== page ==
The advances in online configurator software that allows a brand to offer the ability to choose from many options and “assemble” their personalized product online have accelerated this process.

For example, custom travel mugs are incredibly popular, and it’s an excellent application for the right UV printer.

Companies purchase these mugs/cups, manufactured by brands like Yeti and Igloo, from promotional products makers all the time.

What’s happening now is that brands are starting to do this themselves to grab the extra revenue and better their own customer experience, all following the big apparel brands like Nike, Vera Brandley, etc. in the customization and personalization business, but with hard goods instead.

Setting aside the personalization of products, manufacturers are also using UV printing to reduce pre-produced inventory to significant effect. That’s the method of bringing in blank products and adding images to them, rather than preprinted.

3. Apparel decoration businesses

It’s not what you think. We’re not talking about UV printing onto apparel items. DTG printers and other methods are much more efficient and faster on T-shirts.

Apparel decorating—custom T-shirt businesses really—are adding UV printing as a cross-market. Many of our customers grow over time by adding new technology and all the products that they can produce with it. So, an embroidery shop or custom T-shirt printer that already offers customization of apparel is now offering UV printing to fill their customer’s needs.

One reason that expansion has included UV for those shops is versatility. That’s because the same business that comes in to purchase 48 logoed polos, or printed T-shirts probably also want:

  • Custom yard signs
  • Employee badges
  • Recognition awards
  • Promo products for leave-behinds

All of which can be printed very quickly on a UV printer. For example, one T-shirt shop that focuses on local schools recently experienced a considerable drop in apparel sales. The schools they service were closed before graduation. Much of that cyclical business was lost, but with a UV printer, they were able to produce graduation yard signs for those same schools and student-customers. That pivot saved their business!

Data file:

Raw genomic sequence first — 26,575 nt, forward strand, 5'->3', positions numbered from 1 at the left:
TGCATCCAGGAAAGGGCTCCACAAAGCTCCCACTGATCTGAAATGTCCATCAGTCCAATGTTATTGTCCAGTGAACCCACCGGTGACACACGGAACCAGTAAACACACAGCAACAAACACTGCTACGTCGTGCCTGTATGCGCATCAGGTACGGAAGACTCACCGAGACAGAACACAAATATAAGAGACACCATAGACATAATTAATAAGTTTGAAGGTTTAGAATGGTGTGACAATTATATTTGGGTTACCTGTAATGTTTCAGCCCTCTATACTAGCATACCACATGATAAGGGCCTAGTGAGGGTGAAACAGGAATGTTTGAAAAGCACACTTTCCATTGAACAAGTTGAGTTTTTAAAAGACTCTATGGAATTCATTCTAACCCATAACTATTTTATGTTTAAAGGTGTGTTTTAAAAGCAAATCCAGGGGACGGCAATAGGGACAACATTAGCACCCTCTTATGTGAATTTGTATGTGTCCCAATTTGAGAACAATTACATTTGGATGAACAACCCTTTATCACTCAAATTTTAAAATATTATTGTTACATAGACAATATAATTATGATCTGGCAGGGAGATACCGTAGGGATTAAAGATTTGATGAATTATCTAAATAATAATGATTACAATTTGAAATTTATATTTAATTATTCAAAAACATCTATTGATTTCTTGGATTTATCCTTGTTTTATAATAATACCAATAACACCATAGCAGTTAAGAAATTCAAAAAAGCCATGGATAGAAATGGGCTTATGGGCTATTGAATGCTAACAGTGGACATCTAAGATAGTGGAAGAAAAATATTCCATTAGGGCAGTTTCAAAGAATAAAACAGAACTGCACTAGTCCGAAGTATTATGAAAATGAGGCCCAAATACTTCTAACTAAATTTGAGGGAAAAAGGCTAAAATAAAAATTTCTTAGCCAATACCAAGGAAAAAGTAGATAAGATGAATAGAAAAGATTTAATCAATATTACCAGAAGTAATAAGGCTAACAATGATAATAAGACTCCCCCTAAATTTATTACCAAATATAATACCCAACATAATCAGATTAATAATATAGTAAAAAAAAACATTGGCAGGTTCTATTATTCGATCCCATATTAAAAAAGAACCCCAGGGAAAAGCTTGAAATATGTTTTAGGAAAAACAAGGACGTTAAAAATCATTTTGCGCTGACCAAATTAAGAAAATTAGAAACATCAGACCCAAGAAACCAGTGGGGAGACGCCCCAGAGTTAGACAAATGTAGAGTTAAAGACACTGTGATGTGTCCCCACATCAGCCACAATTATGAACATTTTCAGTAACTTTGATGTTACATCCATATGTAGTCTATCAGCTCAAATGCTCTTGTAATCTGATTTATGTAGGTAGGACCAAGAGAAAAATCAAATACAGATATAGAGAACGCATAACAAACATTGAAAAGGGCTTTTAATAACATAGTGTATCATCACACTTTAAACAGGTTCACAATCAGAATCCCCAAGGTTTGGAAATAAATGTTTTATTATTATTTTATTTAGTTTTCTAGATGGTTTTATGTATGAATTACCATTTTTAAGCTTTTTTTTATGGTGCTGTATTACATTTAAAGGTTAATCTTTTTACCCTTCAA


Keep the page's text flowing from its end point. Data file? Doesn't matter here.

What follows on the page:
Much of the significant increase in small format UV printer adoption can be attributed to this group of apparel entrepreneurs.

4. Manufacturing and pad printing alternative

UV printing is replacing traditional manufacturing and product marking methods like pad printing in manufacturing. Not in every circumstance, of course, but the idea that manufacturers can personalize or customize products in short runs without the setup involved in older technology is catching hold.

A large sporting goods manufacturer had us testing basketballs and volleyballs, for example. Another will offer custom golf balls with tournament logos, while high-end bicycle manufacturers are putting logos and names on frames, and a custom motorcycle maker applies full-color graphics to cowls and covers. The opportunities are practically endless.

Some are also using them for variable data, including applications like printing UPCs directly onto products or adding serial numbers. All of this spares the company from pre-producing large quantities of parts marked in a particular way. Inventory management is easier when you can serialize, apply logos and graphics or trademarking to a part on an as-needed basis after the fact.

Opportunity or Seasonal Niches

Social distancing signage is a booming business. With regulations being added and changing regularly, retail stores and other companies need tons of signage:

  • “We’re Open”
  • “Curbside Pickup”
  • “New Hours”
  • “New Delivery Services”

And inside they need:

  • 6′ separation floor signs
  • Employee safety reminders

The CDC is even providing documents businesses can use for signage for a variety of situations. All of those can be turned into a UV printed sign onto corrugated plastic or even metal for parking lot signs.

If you haven’t been inspired to investigate UV printing for your business yet, check it out for yourself.

If you already have a customer base in almost any other customization niche, UV printing could help you grow your business more than you might think.

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Mark Stephenson

ColDesi

Mark Stephenson is the director of marketing at ColDes, a provider of customization equipment including UV printers, T-shirt printers, and embroidery machines. Mark is also a co-host of the Custom Apparel Startups Podcast.